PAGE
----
With Brexit drawing closer, the number of EU nationals working in the UK fell by 61,000 in the last quarter of 2018.
There were 2.27 million citizens from other EU countries working in the UK between October and December 2018, compared with roughly 2.33 million in the same period the previous year.
Meanwhile, the number of non-EU nationals working in the UK increased by 130,000 to 1.29 million, according to the Office for National Statistics’ latest labour market figures.
The UK’s impending departure from the EU on 29 March is continuing to present problems for employers with vacancies, said Matt Weston, managing director of recruitment consultancy Robert Half UK, “Our research found that 70% of UK business leaders agree that Brexit will make it harder to attract talent that can support business growth.
“As the talent dilemma intensifies, it is now more important than ever for businesses to adopt flexible hiring strategies. The employers that will thrive in this fast-paced market are those that can act quickly to identify and attract quality candidates and offer benefits beyond remuneration, like training and flexible working.
“The companies that get this right will be able to persuade in-demand professionals to join their firm over another, and increase overall productivity levels by providing a collaborative, flexible workplace.”
The number of people working in the UK (both UK and non-UK nationals) continues to grow, with a record 32.6 million people in jobs in the final quarter of last year. This figure is 167,000 higher than that for July-September 2018, the ONS said, and 444,000 higher than a year earlier.
Karendeep Kaur, senior immigration consultant at Migrate UK, said EU nationals are opting to return to their home country or alternative EU member states where there is more stability, “UK based employers are either erring on the side of caution when seeking to employ EU nationals and would rather employ UK based nationals to ensure there is no issues post Brexit, or they are simply delaying candidates, both EU and UK nationals, in anticipation of the outcome on 29th March 2019.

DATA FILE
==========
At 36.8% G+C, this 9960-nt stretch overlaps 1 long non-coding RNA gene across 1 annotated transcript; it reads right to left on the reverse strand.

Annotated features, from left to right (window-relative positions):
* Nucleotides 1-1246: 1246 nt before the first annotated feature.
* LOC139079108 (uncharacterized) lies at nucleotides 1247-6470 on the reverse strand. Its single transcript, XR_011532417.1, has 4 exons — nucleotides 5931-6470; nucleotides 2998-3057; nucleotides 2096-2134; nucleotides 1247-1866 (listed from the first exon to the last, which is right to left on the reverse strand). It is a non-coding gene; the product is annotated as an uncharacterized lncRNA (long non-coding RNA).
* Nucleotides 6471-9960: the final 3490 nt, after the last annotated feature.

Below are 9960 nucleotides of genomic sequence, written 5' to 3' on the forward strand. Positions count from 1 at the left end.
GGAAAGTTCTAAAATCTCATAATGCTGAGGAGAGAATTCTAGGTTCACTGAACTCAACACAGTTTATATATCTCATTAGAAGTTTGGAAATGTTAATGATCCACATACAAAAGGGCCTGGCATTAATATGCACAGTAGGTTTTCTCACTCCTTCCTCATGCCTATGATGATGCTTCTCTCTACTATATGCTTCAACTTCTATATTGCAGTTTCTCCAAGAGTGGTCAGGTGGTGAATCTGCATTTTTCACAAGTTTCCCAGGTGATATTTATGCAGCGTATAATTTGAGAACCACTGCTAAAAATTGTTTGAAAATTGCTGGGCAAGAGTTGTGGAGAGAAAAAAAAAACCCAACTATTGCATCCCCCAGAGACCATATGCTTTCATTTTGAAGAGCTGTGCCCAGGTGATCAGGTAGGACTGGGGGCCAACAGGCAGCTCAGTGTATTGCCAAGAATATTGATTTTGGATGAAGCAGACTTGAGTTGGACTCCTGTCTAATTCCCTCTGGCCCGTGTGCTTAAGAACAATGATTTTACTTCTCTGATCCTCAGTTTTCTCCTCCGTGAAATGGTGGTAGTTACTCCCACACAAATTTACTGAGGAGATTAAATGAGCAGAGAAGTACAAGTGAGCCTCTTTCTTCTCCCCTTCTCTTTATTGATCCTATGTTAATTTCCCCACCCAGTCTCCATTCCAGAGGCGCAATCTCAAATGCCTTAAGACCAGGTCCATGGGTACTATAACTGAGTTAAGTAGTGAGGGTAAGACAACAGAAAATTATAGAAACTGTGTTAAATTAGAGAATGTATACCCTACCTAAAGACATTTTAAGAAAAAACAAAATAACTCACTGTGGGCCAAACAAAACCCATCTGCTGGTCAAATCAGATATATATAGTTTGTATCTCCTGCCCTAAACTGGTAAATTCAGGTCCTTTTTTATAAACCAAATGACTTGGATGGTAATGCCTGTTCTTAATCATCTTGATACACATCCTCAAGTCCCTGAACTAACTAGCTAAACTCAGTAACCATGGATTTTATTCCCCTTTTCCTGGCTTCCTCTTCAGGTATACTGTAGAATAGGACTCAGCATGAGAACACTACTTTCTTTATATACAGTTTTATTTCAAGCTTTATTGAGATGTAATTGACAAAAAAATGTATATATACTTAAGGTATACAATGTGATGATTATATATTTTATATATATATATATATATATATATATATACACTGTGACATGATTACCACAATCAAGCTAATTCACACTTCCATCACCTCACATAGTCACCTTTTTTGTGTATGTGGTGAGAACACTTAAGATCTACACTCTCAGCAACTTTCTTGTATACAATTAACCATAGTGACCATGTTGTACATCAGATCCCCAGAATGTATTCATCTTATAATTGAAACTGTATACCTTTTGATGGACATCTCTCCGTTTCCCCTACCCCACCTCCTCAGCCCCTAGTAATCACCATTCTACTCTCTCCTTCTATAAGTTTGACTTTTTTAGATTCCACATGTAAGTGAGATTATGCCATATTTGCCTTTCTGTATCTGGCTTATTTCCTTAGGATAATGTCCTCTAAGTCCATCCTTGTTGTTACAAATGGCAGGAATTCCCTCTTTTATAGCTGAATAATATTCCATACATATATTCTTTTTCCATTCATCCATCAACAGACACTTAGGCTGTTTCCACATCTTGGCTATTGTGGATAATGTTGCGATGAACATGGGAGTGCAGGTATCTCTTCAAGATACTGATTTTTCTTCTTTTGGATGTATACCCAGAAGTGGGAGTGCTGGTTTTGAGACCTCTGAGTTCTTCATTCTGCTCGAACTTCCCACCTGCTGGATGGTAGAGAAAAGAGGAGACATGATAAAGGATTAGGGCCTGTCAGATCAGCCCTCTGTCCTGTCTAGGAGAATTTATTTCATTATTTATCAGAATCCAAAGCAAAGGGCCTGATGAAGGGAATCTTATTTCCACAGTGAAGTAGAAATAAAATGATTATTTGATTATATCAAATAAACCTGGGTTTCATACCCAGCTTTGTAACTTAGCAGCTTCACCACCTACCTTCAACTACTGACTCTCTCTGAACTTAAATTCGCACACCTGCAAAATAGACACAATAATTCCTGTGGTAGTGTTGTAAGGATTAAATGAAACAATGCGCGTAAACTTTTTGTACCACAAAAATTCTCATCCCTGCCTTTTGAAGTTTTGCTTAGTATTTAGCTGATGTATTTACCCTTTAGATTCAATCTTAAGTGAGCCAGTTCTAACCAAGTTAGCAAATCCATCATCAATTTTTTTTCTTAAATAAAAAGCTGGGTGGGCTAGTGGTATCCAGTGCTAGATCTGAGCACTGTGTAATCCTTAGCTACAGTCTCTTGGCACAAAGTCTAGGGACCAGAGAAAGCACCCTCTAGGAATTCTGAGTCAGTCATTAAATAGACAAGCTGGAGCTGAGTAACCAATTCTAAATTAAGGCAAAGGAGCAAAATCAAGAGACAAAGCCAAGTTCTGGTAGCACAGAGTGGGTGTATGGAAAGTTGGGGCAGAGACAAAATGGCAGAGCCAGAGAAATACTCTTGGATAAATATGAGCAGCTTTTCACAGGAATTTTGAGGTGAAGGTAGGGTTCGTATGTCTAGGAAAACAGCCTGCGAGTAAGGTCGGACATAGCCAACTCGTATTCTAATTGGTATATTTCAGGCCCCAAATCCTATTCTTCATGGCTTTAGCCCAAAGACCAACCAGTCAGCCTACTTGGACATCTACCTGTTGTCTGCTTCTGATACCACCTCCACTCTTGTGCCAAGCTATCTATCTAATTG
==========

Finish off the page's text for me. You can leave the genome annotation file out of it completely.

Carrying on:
“Due to the latter, many EU nationals are focusing on returning home as this wariness adopted by current/potential employers is impacting these individuals in the present. Both personal and career aspirations are being placed on hold.”
Kaur warned that by delaying the decision-making process, employers risk losing job candidates from the EU: “This accelerates the sense of uncertainty in EU nationals (including their family members) which is leading to job offers being rejected and offers from a competitor (in the UK or abroad) being accepted,” she said.
“These competitors, which are not worried in making an executive decision for the talent they wish to secure, are actively putting in place sponsor licenses to ensure they are covered regardless of the outcome on Brexit.”
EU nationals who wish to continue working and living in the UK must apply for “settled status”, which they can now do for free. However, many have criticised the scheme for being onerous and clumsy, with new guidance stipulating that those who achieve the status must keep the Home Office up to date with any changes to contact details such as their mobile phone number and email address.
The government has proposed a skills-based immigration system once the UK leaves the EU and plans to scrap the cap on the number of tier 2 visas for skilled workers that can be issued, which it hopes will benefit health service employers.